The best interests of the child standard governs South Carolina custody cases. Judges in Greenville, SC are obligated to consider this above all else when rendering decisions. It’s not always a clear standard to parents who will be litigating custody issues in court. But understanding this guideline will help parents prepare as they work with their lawyers and anticipate their court dates.
SC Code §63-15-240(B) lays out several factors that a court may consider in determining a child’s best interest. They include but are not limited to:
(1) the temperament and developmental needs of the child;
(2) the capacity and the disposition of the parents to understand and meet the needs of the child;
(3) the preferences of each child;
(4) the wishes of the parents as to custody;
(5) the past and current interaction and relationship of the child with each parent, the child’s siblings, and any other person, including a grandparent, who may significantly affect the best interest of the child;
(6) the actions of each parent to encourage the continuing parent-child relationship between the child and the other parent, as is appropriate, including compliance with court orders;
(7) the manipulation by or coercive behavior of the parents in an effort to involve the child in the parents’ dispute;
(8) any effort by one parent to disparage the other parent in front of the child;
(9) the ability of each parent to be actively involved in the life of the child;
(10) the child’s adjustment to his or her home, school, and community environments;
(11) the stability of the child’s existing and proposed residences;
(12) the mental and physical health of all individuals involved, except that a disability of a proposed custodial parent or other party, in and of itself, must not be determinative of custody unless the proposed custodial arrangement is not in the best interest of the child;
(13) the child’s cultural and spiritual background;
(14) whether the child or a sibling of the child has been abused or neglected;
(15) whether one parent has perpetrated domestic violence or child abuse or the effect on the child of the actions of an abuser if any domestic violence has occurred between the parents or between a parent and another individual or between the parent and the child;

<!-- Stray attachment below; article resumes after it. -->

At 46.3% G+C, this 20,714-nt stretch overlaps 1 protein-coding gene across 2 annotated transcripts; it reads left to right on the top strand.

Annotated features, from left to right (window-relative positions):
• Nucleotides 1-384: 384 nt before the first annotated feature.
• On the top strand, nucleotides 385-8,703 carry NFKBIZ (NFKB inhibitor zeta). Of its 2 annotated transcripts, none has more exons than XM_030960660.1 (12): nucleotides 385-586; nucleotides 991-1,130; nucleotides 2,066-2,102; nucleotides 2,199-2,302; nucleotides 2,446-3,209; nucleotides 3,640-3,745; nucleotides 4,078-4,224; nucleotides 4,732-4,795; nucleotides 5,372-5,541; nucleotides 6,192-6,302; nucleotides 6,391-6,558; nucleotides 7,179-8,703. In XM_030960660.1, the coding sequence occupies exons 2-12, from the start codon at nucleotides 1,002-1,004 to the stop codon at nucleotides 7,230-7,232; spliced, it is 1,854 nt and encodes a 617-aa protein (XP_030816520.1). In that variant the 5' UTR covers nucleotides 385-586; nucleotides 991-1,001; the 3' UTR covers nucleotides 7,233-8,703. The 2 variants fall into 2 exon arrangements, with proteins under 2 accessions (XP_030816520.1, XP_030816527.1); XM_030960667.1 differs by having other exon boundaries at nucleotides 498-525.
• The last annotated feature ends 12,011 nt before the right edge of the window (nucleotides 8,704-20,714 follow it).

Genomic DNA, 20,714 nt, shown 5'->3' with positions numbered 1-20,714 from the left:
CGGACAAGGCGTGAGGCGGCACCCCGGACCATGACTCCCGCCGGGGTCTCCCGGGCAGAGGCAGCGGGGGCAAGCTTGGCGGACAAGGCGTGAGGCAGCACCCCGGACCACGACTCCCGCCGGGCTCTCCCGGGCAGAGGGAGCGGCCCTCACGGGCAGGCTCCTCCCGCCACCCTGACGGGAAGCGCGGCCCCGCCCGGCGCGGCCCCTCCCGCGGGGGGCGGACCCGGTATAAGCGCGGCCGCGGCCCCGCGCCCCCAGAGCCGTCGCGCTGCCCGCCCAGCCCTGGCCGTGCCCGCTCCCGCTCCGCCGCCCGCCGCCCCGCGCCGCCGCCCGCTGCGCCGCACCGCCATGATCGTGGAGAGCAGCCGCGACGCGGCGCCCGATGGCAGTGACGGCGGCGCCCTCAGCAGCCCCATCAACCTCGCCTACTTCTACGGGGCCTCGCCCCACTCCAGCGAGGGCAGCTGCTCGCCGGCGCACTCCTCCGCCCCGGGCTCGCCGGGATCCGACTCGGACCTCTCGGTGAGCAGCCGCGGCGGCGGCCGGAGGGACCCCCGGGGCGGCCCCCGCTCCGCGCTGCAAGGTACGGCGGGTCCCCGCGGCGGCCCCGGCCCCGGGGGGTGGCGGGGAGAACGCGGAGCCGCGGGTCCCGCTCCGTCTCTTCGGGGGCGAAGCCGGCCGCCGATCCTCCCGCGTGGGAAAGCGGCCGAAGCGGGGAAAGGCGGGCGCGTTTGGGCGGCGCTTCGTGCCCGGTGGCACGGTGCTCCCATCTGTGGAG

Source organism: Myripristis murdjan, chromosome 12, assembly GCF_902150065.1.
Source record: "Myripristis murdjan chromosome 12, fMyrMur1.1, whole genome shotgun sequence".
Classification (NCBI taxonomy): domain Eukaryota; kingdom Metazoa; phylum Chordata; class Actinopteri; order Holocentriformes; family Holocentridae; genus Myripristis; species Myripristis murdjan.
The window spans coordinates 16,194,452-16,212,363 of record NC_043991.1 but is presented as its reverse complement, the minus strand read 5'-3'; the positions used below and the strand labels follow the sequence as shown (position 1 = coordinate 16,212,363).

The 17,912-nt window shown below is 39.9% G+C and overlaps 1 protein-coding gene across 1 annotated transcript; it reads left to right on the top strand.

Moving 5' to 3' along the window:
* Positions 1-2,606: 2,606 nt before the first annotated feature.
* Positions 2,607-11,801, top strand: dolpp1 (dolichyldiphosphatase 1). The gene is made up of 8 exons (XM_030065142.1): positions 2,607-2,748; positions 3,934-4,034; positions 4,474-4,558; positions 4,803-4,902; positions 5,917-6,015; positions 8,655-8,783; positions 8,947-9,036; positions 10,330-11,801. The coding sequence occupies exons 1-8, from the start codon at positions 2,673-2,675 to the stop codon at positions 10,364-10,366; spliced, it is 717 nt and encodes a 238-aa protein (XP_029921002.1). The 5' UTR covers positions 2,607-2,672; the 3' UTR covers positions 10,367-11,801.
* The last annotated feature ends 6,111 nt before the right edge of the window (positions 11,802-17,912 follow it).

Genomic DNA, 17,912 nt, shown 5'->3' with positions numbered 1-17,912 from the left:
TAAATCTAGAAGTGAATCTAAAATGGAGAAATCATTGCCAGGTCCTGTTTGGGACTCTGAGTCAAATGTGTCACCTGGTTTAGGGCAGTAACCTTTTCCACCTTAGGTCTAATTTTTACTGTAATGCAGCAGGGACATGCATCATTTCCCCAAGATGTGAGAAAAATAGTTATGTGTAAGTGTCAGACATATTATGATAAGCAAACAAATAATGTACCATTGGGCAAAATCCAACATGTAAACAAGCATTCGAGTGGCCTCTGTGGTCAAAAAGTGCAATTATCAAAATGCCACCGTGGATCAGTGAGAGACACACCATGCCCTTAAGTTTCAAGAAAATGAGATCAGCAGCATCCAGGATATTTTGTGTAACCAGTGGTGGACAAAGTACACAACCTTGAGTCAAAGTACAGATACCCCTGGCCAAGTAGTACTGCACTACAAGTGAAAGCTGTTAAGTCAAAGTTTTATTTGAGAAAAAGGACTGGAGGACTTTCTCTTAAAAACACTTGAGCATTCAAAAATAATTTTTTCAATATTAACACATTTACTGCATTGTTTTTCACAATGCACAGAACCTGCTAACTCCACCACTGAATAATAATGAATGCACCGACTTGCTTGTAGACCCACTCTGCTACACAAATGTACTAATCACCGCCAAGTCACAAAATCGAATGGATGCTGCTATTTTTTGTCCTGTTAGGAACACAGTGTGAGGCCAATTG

(16) whether one parent has relocated more than one hundred miles from the child’s primary residence in the past year, unless the parent relocated for safety reasons; and
(17) other factors as the court considers necessary
These guidelines make it clear that every child custody case must be decided on its own merits. There is no one-size-fits-all rule because every child, and every family unit, is different. Parents in Greenville, SC seeking custody and visitation should let their attorney know of all relevant facts in their case. A judge will want to make sure that the custody arrangement you want is in the best interests of the child. Your child custody attorney will focus on the evidence which both helps and hurts your position with respect to this.
There are some other principles that a parent should keep in mind when litigating a custody or visitation action. First, there is no presumption that either the mother or the father in Greenville will be a better parent. Instead, S.C. Code § 63-5-30 recognizes that both parents are equally charged with caring for their minor children. In addition, both parents have equal “power, rights, and duties,” and equal access to the child’s records and information. Unless an order prohibits a parent from doing so, either one may participate in the child’s school activities.
Also, South Carolina treats children born out of wedlock differently than those born to married parents. Custody of an illegitimate child rests solely with the natural mother unless she has relinquished her parental rights. The father must first petition for an order to establish his paternity. This will then allow him to seek custody and visitation rights.
Let a Greenville Child Custody Attorney Work for You
Every custody case is different, and requires rigorous examination of the facts. Regardless of where you are in your custody case, an experienced family law attorney can help you. Your attorney will prepare arguments as to why your desired custody or visitation is in best interests of the child. Let the team at Greenville Family Law help you today.